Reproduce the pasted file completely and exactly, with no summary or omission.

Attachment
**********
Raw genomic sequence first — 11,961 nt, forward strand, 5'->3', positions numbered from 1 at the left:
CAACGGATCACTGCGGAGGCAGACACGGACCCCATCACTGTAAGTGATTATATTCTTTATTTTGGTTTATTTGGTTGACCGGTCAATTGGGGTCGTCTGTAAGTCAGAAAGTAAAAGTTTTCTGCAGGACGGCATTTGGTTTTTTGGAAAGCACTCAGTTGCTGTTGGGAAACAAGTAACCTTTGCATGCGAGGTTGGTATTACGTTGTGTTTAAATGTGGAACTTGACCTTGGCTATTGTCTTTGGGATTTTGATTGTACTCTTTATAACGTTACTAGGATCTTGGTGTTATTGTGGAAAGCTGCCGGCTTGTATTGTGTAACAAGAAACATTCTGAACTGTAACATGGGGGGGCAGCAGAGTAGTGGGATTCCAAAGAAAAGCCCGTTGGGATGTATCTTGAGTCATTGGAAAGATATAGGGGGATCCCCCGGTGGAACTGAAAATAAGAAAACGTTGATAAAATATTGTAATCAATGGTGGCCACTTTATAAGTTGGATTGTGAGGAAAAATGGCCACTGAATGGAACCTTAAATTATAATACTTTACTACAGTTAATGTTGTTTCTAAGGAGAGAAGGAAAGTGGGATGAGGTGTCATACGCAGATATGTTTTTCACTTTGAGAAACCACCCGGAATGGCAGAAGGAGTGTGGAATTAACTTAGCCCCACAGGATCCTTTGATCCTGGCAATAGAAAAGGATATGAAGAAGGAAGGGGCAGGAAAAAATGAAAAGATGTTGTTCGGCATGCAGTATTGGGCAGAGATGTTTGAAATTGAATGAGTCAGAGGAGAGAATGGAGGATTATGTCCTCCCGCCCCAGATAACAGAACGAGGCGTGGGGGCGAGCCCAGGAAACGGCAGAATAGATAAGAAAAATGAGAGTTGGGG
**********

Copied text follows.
Raw genomic sequence first — 11,961 nt, forward strand, 5'->3', positions numbered from 1 at the left:
CAACGGATCACTGCGGAGGCAGACACGGACCCCATCACTGTAAGTGATTATATTCTTTATTTTGGTTTATTTGGTTGACCGGTCAATTGGGGTCGTCTGTAAGTCAGAAAGTAAAAGTTTTCTGCAGGACGGCATTTGGTTTTTTGGAAAGCACTCAGTTGCTGTTGGGAAACAAGTAACCTTTGCATGCGAGGTTGGTATTACGTTGTGTTTAAATGTGGAACTTGACCTTGGCTATTGTCTTTGGGATTTTGATTGTACTCTTTATAACGTTACTAGGATCTTGGTGTTATTGTGGAAAGCTGCCGGCTTGTATTGTGTAACAAGAAACATTCTGAACTGTAACATGGGGGGGCAGCAGAGTAGTGGGATTCCAAAGAAAAGCCCGTTGGGATGTATCTTGAGTCATTGGAAAGATATAGGGGGATCCCCCGGTGGAACTGAAAATAAGAAAACGTTGATAAAATATTGTAATCAATGGTGGCCACTTTATAAGTTGGATTGTGAGGAAAAATGGCCACTGAATGGAACCTTAAATTATAATACTTTACTACAGTTAATGTTGTTTCTAAGGAGAGAAGGAAAGTGGGATGAGGTGTCATACGCAGATATGTTTTTCACTTTGAGAAACCACCCGGAATGGCAGAAGGAGTGTGGAATTAACTTAGCCCCACAGGATCCTTTGATCCTGGCAATAGAAAAGGATATGAAGAAGGAAGGGGCAGGAAAAAATGAAAAGATGTTGTTCGGCATGCAGTATTGGGCAGAGATGTTTGAAATTGAATGAGTCAGAGGAGAGAATGGAGGATTATGTCCTCCCGCCCCAGATAACAGAACGAGGCGTGGGGGCGAGCCCAGGAAACGGCAGAATAGATAAGAAAAATGAGAGTTGGGG